An expert opinion on hair analysis in medical practice.
This issue's column was guest-written—for Dr. Tom Ferguson—by a contributor to Medical Self-Care magazine.
Few areas of contemporary medicine are as confusing or as controversial as hair analysis. While most mainstream doctors scoff at the practice, proponents claim that analysis of hair is an accurate and painless way to scientifically evaluate the levels of nutritional minerals and toxic metals in the body. "The hair," says one advocate, "is a recording filament that reflects changes (in the tissue levels) of many elements over long periods of time and thus furnishes a 'printout' of past nutritional events (and toxic exposures). Hair is easily sampled, shipped, and analyzed. Hair analysis will soon become as important to medical practice as blood and urine tests."
But are these claims justified? Is hair analysis as valuable as some people say?
The procedure, which costs from $25 to $50, requires cutting a three-teaspoon sample of new growth from the nape of the neck (some practitioners prefer to analyze pubic hair, because it is less likely to pick up contaminants from the environment). The shorn locks are then sent to a laboratory, along with such pertinent information as what shampoo you use and whether you dye or bleach your hair (such substances can, of course, affect the test). There are more than a dozen such labs in this country.
At the lab, the sample is cleaned and then put through a number of spectrographic processes capable of identifying as many as 40 trace elements. The results are recorded by a computer, and a printout—which often contains suggestions for mineral supplements to correct revealed deficiencies—is mailed to the physician, health practitioner, or individual client (some labs offer their services to the public, while others will perform work only for doctors and other medical professionals).
So far, the most accepted application of hair analysis has been its use as a detector of heavy-metal pollutants. In a 1980 report, the U.S. Environmental Protection Agency concluded that "human hair can be used effectively for biological monitoring of the highest priority toxic trace metals . . .lead, cadmium, mercury, and arsenic".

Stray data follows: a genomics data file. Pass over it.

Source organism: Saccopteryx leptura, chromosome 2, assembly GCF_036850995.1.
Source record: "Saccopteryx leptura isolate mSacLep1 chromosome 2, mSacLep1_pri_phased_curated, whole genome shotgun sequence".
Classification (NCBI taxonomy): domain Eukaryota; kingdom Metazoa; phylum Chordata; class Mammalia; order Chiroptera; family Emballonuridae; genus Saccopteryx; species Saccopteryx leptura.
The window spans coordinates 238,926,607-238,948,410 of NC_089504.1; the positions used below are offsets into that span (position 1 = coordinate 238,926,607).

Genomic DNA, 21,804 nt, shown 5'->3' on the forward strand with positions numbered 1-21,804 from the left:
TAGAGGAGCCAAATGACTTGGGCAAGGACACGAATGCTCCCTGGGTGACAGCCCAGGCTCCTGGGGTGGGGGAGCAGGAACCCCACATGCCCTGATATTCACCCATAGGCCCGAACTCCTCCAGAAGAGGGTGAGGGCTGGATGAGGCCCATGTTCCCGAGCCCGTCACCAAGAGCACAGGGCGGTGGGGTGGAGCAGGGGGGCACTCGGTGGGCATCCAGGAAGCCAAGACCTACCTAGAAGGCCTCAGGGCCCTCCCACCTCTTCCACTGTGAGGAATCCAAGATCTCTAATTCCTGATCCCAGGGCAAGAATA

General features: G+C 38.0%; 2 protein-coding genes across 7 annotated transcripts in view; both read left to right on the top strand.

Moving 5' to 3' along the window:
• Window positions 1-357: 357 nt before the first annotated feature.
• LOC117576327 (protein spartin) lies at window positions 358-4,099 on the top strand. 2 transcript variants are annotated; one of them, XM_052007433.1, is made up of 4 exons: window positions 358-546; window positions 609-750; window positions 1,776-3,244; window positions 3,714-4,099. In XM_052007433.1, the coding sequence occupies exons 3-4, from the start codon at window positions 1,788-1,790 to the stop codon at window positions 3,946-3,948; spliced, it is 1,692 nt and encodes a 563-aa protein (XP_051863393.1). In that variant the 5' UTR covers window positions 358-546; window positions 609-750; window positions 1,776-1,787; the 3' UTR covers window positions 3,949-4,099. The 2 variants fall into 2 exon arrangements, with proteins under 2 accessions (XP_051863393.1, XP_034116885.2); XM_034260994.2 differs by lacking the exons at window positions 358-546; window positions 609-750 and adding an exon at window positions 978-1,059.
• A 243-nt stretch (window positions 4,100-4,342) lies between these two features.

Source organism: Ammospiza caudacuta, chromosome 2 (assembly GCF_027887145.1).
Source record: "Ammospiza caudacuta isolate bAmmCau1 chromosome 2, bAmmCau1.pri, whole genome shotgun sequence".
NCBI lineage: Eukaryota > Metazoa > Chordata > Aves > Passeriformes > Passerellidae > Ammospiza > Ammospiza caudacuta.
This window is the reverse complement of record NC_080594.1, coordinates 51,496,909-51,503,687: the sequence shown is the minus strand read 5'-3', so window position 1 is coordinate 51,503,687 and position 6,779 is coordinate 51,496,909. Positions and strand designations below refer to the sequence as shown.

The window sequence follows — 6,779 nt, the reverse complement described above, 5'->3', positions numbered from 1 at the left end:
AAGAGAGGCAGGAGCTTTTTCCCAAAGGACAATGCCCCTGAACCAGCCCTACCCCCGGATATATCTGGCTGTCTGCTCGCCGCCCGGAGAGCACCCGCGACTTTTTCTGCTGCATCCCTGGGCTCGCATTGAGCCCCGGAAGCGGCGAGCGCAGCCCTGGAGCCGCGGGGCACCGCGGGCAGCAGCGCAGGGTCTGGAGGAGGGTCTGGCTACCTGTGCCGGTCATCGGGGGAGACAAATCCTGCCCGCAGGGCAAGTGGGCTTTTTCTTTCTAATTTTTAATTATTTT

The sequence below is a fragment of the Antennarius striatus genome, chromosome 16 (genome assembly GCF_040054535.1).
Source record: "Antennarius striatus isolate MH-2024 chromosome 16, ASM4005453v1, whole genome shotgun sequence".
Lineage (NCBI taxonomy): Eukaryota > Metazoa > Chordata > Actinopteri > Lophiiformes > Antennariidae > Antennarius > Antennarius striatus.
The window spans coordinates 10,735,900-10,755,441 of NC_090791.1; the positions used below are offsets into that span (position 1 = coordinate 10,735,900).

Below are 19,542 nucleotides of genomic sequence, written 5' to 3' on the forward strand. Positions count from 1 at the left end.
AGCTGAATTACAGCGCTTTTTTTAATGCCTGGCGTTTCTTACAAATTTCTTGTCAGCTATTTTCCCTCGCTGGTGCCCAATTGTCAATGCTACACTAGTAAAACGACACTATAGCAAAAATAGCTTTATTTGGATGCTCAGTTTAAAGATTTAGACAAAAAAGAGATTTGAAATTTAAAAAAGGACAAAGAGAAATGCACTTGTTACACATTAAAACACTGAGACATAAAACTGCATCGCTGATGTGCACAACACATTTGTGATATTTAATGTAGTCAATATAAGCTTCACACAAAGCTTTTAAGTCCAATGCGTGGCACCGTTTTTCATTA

Hair analysis also has been employed as an aid in the control of diabetes (by revealing levels of chromium, which is important in the regulation of blood sugar) . . . as a tool for helping to diagnose illnesses related to mineral deficiencies . . . as an indicator of drug abuse (by detecting the presence of such substances as PCP, dopamine, amphetamines, and barbiturates) . . . and even as a screening procedure to help uncover learning disabilities in children (mineral levels in such youngsters' bodies are often markedly abnormal).
However, hair analysis is most widely used—and provokes the most controversy—in the field of nutrition, where it is employed as an indicator of essential trace elements such as zinc, calcium, iron, and selenium. Some physicians prescribe mineral supplements solely on the basis of hair analysis results, while others warn that the procedure alone is not adequate for diagnosing mineral deficiencies and should be viewed only as one of several necessary screening procedures. "You must conduct blood and urine tests to determine what the body's true tissue mineral stores are," says Dr. Russell M. Jaffe, a biochemist and physician. "Too many nutritional doctors stop with hair analysis."